Rejection in Life Katherine Anne Porter is regarded as one of the leading modern writers of short stories. Born on May 5, 1890 in Indian Creek, Texas as the great-great-great- granddaughter of the famous American frontiersman Daniel Boone, Porter was educated at various schools. In the 1920's and 1930's, she contributed articles to several newspapers while living in New York City, Louisiana, California, and Washington D. C.
, as well as Mexico and Western Europe. Miss Porter's first collection of short stories, Flowering Judas (1930) was quickly acclaimed. These stories mostly have Mexican settings. Porter's other major collections include Hacienda (1934), Noon Wine (1937), Pale Horse, Pale Rider (1939), The Leaning Tower (1944), and Collected Stories (1965), which was awarded the 1966 Pulitzer Prize in fiction.
Porter's only novel, Ship of Fools (1962), depicts an ocean voyage from Mexico to Germany on the eve of World War II. Collected Essays and Occasional Writings of Katherine Anne Porter also appeared in 1970. Many of Porter's works portray a rejected individual. The short story "The Circus" tells about a large family's first visit to the circus.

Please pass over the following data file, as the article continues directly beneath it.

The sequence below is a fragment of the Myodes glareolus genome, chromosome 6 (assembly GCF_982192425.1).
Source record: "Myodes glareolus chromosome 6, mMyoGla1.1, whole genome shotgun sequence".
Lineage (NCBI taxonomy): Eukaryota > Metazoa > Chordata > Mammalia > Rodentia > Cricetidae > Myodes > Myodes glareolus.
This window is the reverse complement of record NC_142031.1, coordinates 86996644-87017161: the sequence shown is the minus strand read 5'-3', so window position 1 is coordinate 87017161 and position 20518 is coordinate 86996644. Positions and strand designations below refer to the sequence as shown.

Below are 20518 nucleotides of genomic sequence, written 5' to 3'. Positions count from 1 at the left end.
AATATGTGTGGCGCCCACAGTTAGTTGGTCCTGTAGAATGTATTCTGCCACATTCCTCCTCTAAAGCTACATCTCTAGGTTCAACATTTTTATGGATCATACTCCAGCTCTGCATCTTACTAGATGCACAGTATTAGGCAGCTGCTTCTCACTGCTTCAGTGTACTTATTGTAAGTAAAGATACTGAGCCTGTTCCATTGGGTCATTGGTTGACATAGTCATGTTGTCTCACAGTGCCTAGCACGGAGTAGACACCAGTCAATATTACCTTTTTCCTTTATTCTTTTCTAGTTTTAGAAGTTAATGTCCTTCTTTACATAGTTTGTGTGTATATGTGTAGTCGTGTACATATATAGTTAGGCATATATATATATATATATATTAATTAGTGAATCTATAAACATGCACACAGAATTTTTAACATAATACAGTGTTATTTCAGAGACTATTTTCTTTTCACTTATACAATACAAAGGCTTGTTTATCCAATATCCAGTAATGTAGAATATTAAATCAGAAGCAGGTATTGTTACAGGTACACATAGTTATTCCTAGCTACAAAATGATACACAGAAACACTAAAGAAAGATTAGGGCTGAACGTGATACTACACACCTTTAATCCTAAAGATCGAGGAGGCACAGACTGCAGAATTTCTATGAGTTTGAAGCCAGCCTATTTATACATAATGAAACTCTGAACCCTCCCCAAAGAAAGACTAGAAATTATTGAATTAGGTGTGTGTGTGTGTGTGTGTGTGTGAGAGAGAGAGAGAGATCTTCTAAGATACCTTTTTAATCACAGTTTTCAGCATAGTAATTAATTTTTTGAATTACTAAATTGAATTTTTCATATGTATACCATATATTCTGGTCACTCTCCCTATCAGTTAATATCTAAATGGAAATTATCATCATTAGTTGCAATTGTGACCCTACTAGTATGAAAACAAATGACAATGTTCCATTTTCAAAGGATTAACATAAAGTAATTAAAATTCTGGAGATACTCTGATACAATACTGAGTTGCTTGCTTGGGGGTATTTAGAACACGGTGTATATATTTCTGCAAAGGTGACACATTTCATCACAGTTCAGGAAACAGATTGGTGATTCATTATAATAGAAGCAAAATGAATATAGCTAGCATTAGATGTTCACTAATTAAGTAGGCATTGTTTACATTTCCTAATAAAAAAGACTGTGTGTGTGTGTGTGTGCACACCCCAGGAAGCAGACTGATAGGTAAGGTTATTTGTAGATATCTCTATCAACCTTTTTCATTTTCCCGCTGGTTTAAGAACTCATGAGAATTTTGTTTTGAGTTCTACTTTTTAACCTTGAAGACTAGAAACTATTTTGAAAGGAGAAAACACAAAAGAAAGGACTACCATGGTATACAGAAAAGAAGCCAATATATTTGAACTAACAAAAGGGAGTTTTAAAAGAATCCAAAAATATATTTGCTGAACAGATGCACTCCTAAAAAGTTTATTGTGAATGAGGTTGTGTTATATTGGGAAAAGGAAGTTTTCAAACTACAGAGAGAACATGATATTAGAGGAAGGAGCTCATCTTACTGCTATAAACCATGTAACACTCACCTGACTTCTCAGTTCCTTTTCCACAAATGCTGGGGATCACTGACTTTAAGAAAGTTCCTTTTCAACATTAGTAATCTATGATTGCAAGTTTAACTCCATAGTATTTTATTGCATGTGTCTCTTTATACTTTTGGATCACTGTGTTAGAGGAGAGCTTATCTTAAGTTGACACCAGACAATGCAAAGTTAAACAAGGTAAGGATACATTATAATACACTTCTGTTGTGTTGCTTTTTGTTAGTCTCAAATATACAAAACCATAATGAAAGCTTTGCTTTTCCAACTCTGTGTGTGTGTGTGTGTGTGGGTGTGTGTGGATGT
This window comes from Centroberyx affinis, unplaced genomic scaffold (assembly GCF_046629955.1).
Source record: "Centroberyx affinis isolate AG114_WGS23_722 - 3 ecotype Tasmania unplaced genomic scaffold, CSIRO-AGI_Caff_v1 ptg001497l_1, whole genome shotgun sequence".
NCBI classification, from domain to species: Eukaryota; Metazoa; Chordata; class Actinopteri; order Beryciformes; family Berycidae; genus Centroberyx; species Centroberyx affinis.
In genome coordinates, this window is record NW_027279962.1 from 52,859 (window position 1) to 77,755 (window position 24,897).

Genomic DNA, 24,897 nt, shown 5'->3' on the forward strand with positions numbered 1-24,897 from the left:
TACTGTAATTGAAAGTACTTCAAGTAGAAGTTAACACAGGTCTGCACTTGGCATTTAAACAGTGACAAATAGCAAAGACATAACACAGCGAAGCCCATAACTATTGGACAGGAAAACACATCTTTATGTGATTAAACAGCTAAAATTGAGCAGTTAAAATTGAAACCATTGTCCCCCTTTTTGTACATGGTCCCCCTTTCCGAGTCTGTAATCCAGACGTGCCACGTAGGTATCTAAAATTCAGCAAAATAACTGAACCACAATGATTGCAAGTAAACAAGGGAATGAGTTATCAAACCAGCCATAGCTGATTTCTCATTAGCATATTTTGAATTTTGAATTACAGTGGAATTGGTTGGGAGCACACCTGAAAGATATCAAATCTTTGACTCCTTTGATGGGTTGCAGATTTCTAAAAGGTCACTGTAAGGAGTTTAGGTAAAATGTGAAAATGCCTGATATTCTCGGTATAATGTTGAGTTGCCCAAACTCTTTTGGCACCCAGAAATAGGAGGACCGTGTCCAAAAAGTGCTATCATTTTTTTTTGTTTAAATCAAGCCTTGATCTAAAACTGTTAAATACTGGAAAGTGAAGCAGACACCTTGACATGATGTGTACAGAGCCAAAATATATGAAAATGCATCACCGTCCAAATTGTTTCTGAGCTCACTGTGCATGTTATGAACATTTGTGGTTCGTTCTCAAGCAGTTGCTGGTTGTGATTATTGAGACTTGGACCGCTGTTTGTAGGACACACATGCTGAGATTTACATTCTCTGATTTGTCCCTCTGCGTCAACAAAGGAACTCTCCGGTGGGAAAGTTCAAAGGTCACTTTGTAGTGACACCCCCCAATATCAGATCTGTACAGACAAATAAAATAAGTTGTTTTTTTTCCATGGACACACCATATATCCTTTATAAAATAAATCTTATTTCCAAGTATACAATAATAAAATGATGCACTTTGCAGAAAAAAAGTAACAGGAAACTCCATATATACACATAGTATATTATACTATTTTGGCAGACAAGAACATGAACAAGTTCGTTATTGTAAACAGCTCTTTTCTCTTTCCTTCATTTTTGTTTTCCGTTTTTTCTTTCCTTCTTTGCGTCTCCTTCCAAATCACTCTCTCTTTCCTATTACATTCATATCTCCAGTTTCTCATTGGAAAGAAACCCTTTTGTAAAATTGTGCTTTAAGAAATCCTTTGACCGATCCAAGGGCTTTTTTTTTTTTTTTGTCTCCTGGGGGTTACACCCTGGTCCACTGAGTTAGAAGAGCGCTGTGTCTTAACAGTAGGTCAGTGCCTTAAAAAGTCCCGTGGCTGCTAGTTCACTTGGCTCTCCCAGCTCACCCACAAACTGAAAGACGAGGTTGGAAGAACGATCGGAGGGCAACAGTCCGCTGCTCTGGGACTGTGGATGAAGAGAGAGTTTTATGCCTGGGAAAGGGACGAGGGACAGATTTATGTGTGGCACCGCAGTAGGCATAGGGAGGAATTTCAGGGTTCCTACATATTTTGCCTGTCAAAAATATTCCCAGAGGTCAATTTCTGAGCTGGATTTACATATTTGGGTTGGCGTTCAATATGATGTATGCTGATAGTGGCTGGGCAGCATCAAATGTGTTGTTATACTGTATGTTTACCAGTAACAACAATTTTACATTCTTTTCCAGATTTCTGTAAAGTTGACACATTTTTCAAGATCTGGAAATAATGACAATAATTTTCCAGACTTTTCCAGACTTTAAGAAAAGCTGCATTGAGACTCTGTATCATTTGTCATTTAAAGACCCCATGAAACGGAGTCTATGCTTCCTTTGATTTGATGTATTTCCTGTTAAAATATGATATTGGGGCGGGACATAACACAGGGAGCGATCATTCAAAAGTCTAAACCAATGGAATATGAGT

The main character, a young girl named Miranda, gets very upset when she sees a clown, with a horrid expression on his face, almost fall off a thin wire high in the air. Dicey, Miranda's older relative, is ordered by Miranda's father to take Miranda home. Dicey is very upset about missing the circus. Later that evening, Miranda's family returns joyfully.
Miranda and Dicey have to hear all about the magnificent circus they missed, which causes Miranda to burst into tears and run to her room. Then Dicey must console Miranda for the horrid nightmare she has during the night, about the clown at the circus. Miranda believes that Dicey is upset with her for missing the circus and pleads with her to not make her stay in the room alone. Dice is frustrated with Miranda, but stays with her. Porter's theme of rejection becomes evident towards the middle of the story when Miranda and Dicey return home from the circus. Miranda feels as though Dicey is frustrated with her, since it was the childish actions of Miranda which causes Dicey to miss the circus.